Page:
Is Water Making You Fat?
Is Water Making You Fat?
If you're drinking water to lose weight and/or to be healthier, good for you… But if you're drinking the wrong kind of water, you could be sabotaging your good efforts.
That's because BPA (the toxic chemical used to make plastics) found in throw-away water bottles does more than put your health at risk. It also makes you fat.
But here's the good news…By just avoiding plastic water bottles and other BPA-containing products, you could actually lose weight. In a recent study, 24 women were divided into two groups. One group avoided foods, cosmetics, and other products in plastic that contained BPA. The second group didn't make any changes to their regular products.1
At the end of three weeks, the women who avoided BPA had much less of the chemical in their urine. And they lost an average of 0.6 pounds. Compare that to the women who continued to use BPA products. They had much more BPA in their urine. And they gained an average of 3.6 pounds. In just three weeks!
The problem is that BPA leaches into your food and drinks from those plastic containers. And it's not just in food and drink containers. BPA is also in cosmetics, PVC piping, plastic dinnerware, compact disks, toys, dental sealants, and medical devices. It's found in all currency throughout the world as well as cash register receipts.
How BPA makes you fat
BPA is just one of more than 85,000 manmade toxic chemicals in our environment. These toxins disrupt your hormones. They act like estrogen in your body and disturb normal fat metabolism. They also suppress adiponectin, a hormone that increases insulin sensitivity. That can lead to insulin resistance and metabolic syndrome. And that leads to weight gain. Studies prove a strong link between BPA and obesity. A Kaiser Permanente study found that girls with higher levels of BPA in their urine had DOUBLE the risk of being obese compared to girls with lower levels of BPA.2Over a hundred other studies link BPA to a long list of health problems, including diabetes, breast and prostate cancer, high blood pressure, heart disease and infertility. As consumers catch on to the dangers of BPA, manufacturers are advertising "BPA-free" products. But don't be fooled.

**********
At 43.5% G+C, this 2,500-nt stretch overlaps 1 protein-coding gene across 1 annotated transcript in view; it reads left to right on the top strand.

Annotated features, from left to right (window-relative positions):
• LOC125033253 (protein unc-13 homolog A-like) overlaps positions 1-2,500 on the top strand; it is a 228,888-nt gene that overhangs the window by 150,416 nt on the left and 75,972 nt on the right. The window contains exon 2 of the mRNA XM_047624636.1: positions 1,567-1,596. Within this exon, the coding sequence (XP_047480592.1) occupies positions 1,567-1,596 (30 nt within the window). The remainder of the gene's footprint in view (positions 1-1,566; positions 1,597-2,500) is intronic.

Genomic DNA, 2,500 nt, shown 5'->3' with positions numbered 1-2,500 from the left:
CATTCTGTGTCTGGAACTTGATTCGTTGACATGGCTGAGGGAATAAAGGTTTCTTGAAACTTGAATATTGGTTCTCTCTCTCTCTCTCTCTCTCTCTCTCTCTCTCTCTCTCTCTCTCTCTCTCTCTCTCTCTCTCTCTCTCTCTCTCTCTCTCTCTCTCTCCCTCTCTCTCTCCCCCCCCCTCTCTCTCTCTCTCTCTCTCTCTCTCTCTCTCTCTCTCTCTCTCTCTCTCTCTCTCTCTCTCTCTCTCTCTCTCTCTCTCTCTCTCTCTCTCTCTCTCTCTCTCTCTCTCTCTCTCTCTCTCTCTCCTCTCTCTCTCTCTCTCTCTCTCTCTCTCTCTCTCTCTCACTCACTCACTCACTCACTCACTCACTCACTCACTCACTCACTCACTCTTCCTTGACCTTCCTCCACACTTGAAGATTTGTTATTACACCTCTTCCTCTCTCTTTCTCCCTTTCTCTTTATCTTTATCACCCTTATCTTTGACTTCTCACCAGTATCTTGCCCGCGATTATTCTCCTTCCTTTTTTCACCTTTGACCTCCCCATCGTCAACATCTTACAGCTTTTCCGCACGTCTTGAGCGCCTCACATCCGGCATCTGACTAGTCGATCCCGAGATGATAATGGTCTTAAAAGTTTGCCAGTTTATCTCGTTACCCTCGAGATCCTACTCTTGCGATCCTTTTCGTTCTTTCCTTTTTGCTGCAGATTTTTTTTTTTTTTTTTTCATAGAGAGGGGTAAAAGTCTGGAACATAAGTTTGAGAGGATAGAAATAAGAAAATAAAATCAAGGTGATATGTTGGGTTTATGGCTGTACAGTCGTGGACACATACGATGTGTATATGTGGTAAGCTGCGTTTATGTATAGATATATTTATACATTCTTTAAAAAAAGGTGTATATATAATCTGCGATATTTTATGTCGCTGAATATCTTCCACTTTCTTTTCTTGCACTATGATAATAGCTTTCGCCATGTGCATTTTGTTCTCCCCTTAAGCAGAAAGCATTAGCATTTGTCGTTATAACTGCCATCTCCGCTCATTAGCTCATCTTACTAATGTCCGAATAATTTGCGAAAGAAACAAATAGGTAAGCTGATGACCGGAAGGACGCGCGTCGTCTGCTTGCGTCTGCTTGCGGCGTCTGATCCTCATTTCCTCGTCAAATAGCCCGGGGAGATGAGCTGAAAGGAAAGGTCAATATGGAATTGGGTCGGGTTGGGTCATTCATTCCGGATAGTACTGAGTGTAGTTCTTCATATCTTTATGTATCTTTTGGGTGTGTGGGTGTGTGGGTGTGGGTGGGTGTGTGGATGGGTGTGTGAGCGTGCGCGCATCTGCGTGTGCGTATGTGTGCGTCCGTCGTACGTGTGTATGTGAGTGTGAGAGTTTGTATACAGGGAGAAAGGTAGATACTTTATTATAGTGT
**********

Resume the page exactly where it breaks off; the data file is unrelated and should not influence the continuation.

Some producers are substituting other bisphenols for BPA. They include BP-AP, BPF, BPS, BPP, BPM and many others. These new bisphenols are just as bad as BPA. Some are much worse. They stay in your body longer and cause even more DNA damage than BPA.3 Sadly, just about everyone is exposed. The Centers for Disease Control and Prevention found BPA in the urine of 93% of people they tested.4
How to Reduce Your BPA Exposure
You can't eliminate BPA entirely from your life. But here are a few easy ways to help reduce your exposure:
-Use filtered water in place of bottled water. And drink it out of a glass or a glass bottle instead of plastic cups.
Avoid canned foods whenever possible. As an alternative, choose food sold in glass jars or waxed cardboard cartons (known as Tetra Paks). Use glass containers to store leftovers.
-Don't use plastic bottles, cups, dishes or food containers marked with "PC" (for polycarbonate) or recycling labels #7 or #3. Choose plastics with a #1, #2 or #4 code instead.
-Don't microwave food in plastic containers or use plastic wrap in the microwave.
-Don't take receipts from stores. Or ask to have them dropped in your bag so you don't touch them.
Also you should be drinking Alkaline water which is proven to provide better hydration and weight loss. We can help you with that. Ask the doctor
1. Todd Hagobian, Allison Smouse, Mikaela Streeter, et al. "Randomized Intervention Trial to Decrease Bisphenol A Urine Concentrations in Women: Pilot Study." Journal of Women's Health, 2016; DOI: 10.1089/jwh.2016.5746
2. Li D-K, Miao M, Zhou Z, Wu C, Shi H, Liu X, et al. " Urine Bisphenol-A Level in Relation to Obesity and Overweight in